According to Panthera, lions have been classified as extinct in 26 African countries due to several reasons that include poaching, habitat loss and conflict with local people. There are many different approaches to try and conserve the lion population, one of which is... trophy hunting?
That’s right, it seems there are quite a few people who believe hunting is an important form of conservation. So what is behind the argument of killing an animal in order to protect its kind?
The effects of trophy hunting are far from clear-cut, but there is research to suggest that a robust hunting industry can successfully prevent grassland from being converted to agriculture and that hunting generates revenue for local communities. The trophy hunting industry is worth billions of dollars. Wealthy hunters are willing to pay tens of thousands of dollars to shoot endangered species such as elephants and lions.
Take Texas hunter, Corey Knowlton, who went to Namibia to kill a black rhino. And whilst his trip caused controversy, he paid $350,000 to Namibia's Ministry of Environment and Tourism for a hunting permit — money that supposedly will be used for conservation purposes.
And Knowlton was not allowed to kill any black rhino, but one that was identified by Namibian authorities as an ageing animal who was beyond his reproductive years and who posed a threat to younger rhinos.
Assuming the money gets where it needs to go, this is a lot of money to be funnelled into local conservation for an old rhino that was considered a threat.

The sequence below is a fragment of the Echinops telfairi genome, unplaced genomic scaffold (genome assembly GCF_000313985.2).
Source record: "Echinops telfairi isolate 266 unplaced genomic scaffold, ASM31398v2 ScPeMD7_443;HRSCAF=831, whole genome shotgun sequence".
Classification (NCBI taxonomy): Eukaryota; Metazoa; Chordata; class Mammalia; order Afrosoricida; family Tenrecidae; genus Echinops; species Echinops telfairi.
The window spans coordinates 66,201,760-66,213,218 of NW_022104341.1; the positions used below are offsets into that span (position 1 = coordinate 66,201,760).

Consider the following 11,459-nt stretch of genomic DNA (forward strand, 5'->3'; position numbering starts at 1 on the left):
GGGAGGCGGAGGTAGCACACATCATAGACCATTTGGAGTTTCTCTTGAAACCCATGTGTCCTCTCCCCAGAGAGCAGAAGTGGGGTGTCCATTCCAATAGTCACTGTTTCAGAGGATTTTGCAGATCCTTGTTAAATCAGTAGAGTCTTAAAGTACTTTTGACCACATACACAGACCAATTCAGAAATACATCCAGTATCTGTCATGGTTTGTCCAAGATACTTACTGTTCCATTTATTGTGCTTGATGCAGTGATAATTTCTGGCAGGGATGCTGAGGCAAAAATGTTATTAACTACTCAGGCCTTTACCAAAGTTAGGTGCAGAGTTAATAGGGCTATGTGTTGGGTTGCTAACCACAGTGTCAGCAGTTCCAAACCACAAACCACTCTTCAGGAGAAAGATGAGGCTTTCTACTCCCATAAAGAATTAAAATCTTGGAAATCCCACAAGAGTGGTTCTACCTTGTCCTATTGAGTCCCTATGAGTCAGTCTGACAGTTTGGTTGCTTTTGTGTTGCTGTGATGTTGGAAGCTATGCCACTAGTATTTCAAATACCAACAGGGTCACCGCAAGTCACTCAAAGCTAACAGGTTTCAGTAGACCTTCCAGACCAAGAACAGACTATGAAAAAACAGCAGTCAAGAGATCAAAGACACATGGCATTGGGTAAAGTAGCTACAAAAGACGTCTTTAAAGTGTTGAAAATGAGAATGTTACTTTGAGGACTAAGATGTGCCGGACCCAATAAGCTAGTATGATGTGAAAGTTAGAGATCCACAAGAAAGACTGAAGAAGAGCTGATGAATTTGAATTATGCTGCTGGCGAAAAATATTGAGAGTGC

However, the issue is not as simple as the example above makes it sound to be. First of all, the argument that trophy hunting generates a lot of revenue for conservation or for local communities isn't a fact but a generous assumption. There isn't enough transparency in the trophy hunting industry to prove these claims.
Secondly, research conducted on the other side of the argument argues that trophy hunting leads to overhunting, the opposite of conservation.
A research conducted by ecology professor Scott Creel on the trophy hunting ban in Zambia showed a quick population increase following the ban. According to Creel, lions were over-hunted in Zambia and as soon as the Zambian government implemented a three-year trophy hunting ban they immediately saw a response. The population shifted from declining to growing, male survival improved, and the number of lion cubs increased.